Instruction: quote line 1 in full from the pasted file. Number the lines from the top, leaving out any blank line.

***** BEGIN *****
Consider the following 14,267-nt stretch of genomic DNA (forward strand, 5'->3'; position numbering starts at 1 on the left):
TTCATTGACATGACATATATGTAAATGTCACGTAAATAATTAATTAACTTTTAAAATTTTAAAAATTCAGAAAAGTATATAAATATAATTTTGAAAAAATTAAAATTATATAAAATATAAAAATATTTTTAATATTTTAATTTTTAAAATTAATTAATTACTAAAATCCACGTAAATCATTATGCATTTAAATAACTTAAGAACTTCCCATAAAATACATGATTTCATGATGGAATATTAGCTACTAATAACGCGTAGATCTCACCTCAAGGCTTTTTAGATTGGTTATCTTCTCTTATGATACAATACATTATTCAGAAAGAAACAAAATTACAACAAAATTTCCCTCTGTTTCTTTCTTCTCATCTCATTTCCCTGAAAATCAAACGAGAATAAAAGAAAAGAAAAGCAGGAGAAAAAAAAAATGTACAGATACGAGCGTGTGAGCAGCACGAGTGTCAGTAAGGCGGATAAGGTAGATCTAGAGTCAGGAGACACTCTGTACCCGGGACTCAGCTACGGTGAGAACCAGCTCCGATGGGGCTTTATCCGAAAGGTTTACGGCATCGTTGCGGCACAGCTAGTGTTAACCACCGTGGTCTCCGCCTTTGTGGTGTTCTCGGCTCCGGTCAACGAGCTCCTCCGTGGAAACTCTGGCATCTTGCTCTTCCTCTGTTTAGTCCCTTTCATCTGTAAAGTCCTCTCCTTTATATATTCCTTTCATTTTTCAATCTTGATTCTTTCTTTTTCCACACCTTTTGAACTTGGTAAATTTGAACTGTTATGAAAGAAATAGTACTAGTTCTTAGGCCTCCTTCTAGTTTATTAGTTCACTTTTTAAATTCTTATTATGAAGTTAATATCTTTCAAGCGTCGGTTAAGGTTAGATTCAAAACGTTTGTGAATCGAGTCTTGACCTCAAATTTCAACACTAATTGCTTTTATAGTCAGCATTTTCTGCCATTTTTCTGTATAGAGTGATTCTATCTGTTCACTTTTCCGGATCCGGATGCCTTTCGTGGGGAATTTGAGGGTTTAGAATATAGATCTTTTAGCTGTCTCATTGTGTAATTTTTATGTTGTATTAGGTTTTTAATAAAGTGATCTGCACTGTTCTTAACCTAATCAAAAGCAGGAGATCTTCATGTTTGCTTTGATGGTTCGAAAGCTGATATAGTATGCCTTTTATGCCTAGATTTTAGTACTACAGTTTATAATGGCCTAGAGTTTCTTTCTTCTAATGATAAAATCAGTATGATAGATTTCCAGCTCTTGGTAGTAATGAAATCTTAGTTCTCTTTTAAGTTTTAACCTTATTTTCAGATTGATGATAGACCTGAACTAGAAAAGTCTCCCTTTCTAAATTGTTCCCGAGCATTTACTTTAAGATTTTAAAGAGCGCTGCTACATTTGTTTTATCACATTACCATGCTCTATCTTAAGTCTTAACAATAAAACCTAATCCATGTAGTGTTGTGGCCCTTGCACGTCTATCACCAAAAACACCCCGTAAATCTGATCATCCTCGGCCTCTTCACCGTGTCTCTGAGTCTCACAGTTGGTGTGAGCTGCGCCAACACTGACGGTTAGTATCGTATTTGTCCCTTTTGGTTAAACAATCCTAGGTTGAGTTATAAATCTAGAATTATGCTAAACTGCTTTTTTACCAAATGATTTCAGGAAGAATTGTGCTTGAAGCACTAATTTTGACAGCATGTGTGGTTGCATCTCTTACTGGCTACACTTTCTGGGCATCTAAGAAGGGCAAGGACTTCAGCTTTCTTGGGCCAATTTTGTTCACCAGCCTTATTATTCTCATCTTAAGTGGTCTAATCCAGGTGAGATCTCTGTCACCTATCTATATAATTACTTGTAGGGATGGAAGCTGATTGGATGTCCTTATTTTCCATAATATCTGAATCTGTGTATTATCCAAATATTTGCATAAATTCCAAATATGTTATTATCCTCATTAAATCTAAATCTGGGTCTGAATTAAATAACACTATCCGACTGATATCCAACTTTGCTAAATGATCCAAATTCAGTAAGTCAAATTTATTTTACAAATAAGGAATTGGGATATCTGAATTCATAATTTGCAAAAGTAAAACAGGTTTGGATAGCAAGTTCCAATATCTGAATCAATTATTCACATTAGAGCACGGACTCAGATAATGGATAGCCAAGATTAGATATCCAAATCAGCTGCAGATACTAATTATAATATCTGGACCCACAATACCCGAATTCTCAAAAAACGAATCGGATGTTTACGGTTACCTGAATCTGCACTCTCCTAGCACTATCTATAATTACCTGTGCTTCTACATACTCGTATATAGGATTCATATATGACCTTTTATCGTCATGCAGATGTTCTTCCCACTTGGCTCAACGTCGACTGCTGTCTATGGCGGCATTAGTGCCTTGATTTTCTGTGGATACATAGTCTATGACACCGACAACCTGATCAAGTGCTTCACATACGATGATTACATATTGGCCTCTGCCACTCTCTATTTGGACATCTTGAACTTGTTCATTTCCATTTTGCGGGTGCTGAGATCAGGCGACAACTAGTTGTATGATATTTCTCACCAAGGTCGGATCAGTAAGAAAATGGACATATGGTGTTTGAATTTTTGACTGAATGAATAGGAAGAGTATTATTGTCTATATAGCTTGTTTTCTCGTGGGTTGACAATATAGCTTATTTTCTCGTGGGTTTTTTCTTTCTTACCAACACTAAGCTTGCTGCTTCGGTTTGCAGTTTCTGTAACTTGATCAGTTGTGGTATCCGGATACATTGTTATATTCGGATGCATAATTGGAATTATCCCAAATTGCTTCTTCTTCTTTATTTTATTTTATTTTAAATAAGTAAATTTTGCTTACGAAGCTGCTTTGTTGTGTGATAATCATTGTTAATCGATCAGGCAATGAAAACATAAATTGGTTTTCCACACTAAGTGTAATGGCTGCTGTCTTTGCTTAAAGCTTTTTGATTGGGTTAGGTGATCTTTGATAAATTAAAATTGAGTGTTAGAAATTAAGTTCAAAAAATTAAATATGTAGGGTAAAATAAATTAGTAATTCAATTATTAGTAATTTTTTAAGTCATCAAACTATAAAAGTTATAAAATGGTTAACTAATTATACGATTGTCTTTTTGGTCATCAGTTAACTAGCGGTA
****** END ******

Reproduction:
Consider the following 14,267-nt stretch of genomic DNA (forward strand, 5'->3'; position numbering starts at 1 on the left):